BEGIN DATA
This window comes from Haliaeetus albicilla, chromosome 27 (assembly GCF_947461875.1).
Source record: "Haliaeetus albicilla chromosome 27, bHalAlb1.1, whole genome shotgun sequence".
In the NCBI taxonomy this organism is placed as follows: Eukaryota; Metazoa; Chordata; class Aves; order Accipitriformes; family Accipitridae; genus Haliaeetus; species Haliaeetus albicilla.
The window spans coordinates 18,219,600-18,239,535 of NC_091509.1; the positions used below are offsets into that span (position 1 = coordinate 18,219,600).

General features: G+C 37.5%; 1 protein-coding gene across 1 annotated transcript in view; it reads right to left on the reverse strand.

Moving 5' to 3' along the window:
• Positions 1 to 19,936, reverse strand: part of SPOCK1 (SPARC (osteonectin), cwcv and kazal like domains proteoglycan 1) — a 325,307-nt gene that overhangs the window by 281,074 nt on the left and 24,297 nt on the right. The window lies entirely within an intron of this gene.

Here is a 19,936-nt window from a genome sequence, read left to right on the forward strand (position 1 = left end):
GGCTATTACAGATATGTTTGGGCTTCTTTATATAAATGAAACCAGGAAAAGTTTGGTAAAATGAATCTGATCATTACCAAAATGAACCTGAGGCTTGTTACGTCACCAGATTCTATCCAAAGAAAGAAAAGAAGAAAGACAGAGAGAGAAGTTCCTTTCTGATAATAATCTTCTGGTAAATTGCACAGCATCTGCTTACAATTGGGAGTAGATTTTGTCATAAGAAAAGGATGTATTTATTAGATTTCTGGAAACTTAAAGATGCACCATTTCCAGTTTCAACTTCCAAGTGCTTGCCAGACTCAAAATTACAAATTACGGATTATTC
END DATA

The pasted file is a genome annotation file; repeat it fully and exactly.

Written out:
This window comes from Haliaeetus albicilla, chromosome 27 (assembly GCF_947461875.1).
Source record: "Haliaeetus albicilla chromosome 27, bHalAlb1.1, whole genome shotgun sequence".
In the NCBI taxonomy this organism is placed as follows: Eukaryota; Metazoa; Chordata; class Aves; order Accipitriformes; family Accipitridae; genus Haliaeetus; species Haliaeetus albicilla.
The window spans coordinates 18,219,600-18,239,535 of NC_091509.1; the positions used below are offsets into that span (position 1 = coordinate 18,219,600).

General features: G+C 37.5%; 1 protein-coding gene across 1 annotated transcript in view; it reads right to left on the reverse strand.

Moving 5' to 3' along the window:
• Positions 1 to 19,936, reverse strand: part of SPOCK1 (SPARC (osteonectin), cwcv and kazal like domains proteoglycan 1) — a 325,307-nt gene that overhangs the window by 281,074 nt on the left and 24,297 nt on the right. The window lies entirely within an intron of this gene.

Here is a 19,936-nt window from a genome sequence, read left to right on the forward strand (position 1 = left end):
GGCTATTACAGATATGTTTGGGCTTCTTTATATAAATGAAACCAGGAAAAGTTTGGTAAAATGAATCTGATCATTACCAAAATGAACCTGAGGCTTGTTACGTCACCAGATTCTATCCAAAGAAAGAAAAGAAGAAAGACAGAGAGAGAAGTTCCTTTCTGATAATAATCTTCTGGTAAATTGCACAGCATCTGCTTACAATTGGGAGTAGATTTTGTCATAAGAAAAGGATGTATTTATTAGATTTCTGGAAACTTAAAGATGCACCATTTCCAGTTTCAACTTCCAAGTGCTTGCCAGACTCAAAATTACAAATTACGGATTATTC